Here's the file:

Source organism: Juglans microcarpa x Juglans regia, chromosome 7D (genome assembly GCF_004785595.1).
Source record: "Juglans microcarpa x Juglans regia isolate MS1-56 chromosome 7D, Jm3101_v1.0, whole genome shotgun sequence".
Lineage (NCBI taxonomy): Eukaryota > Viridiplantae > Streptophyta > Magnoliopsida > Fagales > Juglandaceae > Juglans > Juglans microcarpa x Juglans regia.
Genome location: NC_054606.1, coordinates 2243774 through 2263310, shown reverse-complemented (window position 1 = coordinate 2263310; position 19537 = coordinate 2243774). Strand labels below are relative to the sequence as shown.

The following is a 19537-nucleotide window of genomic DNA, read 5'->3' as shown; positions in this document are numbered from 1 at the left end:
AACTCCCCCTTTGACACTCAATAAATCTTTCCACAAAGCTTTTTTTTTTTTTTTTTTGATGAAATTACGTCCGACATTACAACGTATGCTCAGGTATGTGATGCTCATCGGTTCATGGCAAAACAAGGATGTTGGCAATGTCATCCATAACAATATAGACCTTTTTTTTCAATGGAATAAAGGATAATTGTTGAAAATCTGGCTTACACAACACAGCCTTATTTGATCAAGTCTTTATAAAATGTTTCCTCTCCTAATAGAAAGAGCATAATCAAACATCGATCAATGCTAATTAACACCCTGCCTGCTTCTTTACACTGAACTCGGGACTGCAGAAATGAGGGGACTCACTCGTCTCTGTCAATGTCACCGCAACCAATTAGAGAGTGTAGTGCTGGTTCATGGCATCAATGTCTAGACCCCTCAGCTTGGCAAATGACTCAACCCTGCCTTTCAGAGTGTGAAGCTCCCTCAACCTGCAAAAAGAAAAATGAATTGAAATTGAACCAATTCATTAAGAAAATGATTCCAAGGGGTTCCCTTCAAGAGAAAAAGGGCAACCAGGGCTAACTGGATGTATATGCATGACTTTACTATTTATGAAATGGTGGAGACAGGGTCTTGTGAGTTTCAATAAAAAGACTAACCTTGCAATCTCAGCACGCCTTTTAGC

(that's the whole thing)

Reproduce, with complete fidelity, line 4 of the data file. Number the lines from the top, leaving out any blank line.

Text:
Genome location: NC_054606.1, coordinates 2243774 through 2263310, shown reverse-complemented (window position 1 = coordinate 2263310; position 19537 = coordinate 2243774). Strand labels below are relative to the sequence as shown.